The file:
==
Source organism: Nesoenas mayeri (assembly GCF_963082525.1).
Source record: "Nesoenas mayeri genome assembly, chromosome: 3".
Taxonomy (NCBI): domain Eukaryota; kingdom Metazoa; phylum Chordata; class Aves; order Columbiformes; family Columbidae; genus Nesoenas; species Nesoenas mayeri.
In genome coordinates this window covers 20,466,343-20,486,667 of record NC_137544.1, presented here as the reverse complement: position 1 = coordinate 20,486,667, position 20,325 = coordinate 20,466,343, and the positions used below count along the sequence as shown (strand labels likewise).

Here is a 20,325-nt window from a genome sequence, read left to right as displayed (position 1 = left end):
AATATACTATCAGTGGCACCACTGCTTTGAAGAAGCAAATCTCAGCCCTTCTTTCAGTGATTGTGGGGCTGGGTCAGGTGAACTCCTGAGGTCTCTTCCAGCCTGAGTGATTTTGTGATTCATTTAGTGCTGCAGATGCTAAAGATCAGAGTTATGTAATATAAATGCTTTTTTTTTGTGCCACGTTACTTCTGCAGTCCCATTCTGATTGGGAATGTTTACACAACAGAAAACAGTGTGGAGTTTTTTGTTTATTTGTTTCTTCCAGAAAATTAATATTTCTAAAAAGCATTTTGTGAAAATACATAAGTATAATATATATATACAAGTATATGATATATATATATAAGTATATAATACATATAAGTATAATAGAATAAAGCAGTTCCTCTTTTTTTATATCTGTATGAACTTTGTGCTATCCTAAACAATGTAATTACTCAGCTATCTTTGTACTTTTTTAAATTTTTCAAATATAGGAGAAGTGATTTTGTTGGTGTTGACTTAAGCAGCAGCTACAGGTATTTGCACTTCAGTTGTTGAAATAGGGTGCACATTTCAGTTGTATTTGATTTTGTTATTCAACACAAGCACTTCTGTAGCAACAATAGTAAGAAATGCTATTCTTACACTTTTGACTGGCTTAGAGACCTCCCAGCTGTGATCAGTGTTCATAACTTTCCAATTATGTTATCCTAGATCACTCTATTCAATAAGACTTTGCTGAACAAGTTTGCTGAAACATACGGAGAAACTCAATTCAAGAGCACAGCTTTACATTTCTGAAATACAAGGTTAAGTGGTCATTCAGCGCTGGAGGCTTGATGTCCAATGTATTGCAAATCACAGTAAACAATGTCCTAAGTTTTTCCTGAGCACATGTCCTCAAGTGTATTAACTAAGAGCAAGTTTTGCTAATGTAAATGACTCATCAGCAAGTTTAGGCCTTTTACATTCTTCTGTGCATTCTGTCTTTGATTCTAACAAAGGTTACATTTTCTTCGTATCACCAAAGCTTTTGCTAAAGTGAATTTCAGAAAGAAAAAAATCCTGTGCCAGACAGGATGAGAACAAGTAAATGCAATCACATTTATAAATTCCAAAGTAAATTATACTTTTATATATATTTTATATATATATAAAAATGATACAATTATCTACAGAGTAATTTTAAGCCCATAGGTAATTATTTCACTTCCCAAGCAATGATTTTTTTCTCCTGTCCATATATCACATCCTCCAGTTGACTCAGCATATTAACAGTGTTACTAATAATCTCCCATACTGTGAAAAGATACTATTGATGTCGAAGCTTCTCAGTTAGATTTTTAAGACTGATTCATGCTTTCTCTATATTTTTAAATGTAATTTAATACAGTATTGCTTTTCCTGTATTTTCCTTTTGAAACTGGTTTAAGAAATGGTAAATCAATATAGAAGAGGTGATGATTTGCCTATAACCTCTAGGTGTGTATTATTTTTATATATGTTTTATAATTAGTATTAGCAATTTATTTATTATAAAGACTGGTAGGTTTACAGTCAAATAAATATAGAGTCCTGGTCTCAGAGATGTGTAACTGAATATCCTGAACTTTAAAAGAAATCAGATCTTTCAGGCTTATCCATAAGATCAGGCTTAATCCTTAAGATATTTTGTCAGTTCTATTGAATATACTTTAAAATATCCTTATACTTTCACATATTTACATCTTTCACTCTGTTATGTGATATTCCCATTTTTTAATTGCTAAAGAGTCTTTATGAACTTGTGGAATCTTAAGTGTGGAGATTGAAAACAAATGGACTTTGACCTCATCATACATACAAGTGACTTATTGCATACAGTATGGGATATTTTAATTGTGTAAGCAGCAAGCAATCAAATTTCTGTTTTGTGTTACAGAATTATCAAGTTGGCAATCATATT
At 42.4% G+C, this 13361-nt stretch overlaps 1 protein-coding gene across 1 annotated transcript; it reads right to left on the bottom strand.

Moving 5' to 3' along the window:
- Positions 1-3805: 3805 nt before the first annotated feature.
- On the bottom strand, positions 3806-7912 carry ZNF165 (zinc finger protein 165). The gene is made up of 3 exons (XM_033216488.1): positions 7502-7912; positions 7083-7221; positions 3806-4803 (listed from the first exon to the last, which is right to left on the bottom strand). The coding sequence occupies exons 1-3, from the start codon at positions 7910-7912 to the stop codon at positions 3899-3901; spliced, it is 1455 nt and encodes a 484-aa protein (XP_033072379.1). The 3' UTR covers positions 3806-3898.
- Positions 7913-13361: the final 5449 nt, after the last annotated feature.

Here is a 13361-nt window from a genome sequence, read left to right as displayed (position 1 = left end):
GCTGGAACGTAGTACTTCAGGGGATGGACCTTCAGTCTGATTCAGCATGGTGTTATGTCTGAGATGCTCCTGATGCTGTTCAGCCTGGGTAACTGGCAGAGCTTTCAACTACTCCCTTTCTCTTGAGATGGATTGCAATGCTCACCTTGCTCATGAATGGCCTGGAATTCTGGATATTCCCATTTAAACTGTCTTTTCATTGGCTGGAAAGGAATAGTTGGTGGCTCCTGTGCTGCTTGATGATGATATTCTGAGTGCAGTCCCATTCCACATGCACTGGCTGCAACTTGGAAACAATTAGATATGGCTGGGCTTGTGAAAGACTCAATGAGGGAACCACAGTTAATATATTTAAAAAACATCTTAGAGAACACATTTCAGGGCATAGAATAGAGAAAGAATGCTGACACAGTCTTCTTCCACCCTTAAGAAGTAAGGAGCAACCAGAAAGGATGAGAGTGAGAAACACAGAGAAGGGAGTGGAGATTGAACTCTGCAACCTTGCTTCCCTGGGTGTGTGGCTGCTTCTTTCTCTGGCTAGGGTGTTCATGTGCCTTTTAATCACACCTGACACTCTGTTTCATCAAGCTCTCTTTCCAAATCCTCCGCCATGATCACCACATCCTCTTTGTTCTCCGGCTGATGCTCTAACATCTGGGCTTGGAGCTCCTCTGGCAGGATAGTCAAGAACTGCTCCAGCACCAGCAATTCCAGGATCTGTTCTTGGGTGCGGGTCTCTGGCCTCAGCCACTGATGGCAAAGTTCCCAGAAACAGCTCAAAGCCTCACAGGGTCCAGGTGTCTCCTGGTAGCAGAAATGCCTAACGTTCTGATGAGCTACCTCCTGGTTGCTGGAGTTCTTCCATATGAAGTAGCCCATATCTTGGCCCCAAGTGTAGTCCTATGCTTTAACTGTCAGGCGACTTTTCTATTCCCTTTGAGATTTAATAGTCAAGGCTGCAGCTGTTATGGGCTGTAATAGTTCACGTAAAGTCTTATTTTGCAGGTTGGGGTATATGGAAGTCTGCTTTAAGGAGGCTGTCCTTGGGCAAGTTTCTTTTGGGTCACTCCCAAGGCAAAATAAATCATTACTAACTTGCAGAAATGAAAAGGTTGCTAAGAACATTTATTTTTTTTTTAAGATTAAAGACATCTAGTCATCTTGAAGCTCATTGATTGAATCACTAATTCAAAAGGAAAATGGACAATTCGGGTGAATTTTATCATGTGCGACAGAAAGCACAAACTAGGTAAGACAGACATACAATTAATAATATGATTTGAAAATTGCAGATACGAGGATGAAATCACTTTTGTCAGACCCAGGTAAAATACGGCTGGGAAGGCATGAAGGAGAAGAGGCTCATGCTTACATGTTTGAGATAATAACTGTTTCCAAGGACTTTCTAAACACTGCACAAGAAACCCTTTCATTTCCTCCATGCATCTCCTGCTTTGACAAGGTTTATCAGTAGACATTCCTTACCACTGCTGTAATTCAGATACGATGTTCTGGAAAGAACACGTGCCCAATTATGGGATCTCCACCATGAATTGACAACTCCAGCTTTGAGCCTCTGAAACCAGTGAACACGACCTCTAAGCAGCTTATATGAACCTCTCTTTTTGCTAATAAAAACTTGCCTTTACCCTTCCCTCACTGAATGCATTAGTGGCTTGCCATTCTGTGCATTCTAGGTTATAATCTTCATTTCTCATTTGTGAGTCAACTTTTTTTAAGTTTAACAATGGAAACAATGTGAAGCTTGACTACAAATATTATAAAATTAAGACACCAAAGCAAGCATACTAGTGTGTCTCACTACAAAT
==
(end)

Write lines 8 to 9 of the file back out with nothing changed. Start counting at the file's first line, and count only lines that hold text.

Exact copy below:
Moving 5' to 3' along the window:
- Positions 1-3805: 3805 nt before the first annotated feature.